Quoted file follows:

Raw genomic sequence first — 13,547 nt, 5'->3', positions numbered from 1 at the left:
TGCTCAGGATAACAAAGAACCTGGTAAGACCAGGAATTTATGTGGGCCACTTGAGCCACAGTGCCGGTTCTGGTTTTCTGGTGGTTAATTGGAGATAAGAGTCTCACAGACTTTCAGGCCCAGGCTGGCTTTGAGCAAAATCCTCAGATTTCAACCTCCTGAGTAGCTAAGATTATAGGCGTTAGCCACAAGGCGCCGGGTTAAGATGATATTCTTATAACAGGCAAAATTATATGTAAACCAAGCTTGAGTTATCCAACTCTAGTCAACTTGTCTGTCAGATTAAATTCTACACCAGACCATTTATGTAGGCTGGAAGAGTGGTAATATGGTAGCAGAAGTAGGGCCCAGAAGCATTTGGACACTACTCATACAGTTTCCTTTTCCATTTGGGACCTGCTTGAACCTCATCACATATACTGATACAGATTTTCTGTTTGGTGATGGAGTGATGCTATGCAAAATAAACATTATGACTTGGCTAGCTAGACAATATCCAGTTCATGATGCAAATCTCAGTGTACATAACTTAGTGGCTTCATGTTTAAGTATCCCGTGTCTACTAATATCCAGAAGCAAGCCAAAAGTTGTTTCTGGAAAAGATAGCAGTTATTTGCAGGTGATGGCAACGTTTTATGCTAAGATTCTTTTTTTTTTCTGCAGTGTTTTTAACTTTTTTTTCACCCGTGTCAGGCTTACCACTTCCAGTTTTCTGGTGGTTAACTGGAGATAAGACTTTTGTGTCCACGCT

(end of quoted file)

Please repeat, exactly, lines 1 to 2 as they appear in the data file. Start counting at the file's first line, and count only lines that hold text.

Raw genomic sequence first — 13,547 nt, 5'->3', positions numbered from 1 at the left:
TGCTCAGGATAACAAAGAACCTGGTAAGACCAGGAATTTATGTGGGCCACTTGAGCCACAGTGCCGGTTCTGGTTTTCTGGTGGTTAATTGGAGATAAGAGTCTCACAGACTTTCAGGCCCAGGCTGGCTTTGAGCAAAATCCTCAGATTTCAACCTCCTGAGTAGCTAAGATTATAGGCGTTAGCCACAAGGCGCCGGGTTAAGATGATATTCTTATAACAGGCAAAATTATATGTAAACCAAGCTTGAGTTATCCAACTCTAGTCAACTTGTCTGTCAGATTAAATTCTACACCAGACCATTTATGTAGGCTGGAAGAGTGGTAATATGGTAGCAGAAGTAGGGCCCAGAAGCATTTGGACACTACTCATACAGTTTCCTTTTCCATTTGGGACCTGCTTGAACCTCATCACATATACTGATACAGATTTTCTGTTTGGTGATGGAGTGATGCTATGCAAAATAAACATTATGACTTGGCTAGCTAGACAATATCCAGTTCATGATGCAAATCTCAGTGTACATAACTTAGTGGCTTCATGTTTAAGTATCCCGTGTCTACTAATATCCAGAAGCAAGCCAAAAGTTGTTTCTGGAAAAGATAGCAGTTATTTGCAGGTGATGGCAACGTTTTATGCTAAGATTCTTTTTTTTTTCTGCAGTGTTTTTAACTTTTTTTTCACCCGTGTCAGGCTTACCACTTCCAGTTTTCTGGTGGTTAACTGGAGATAAGACTTTTGTGTCCACGCT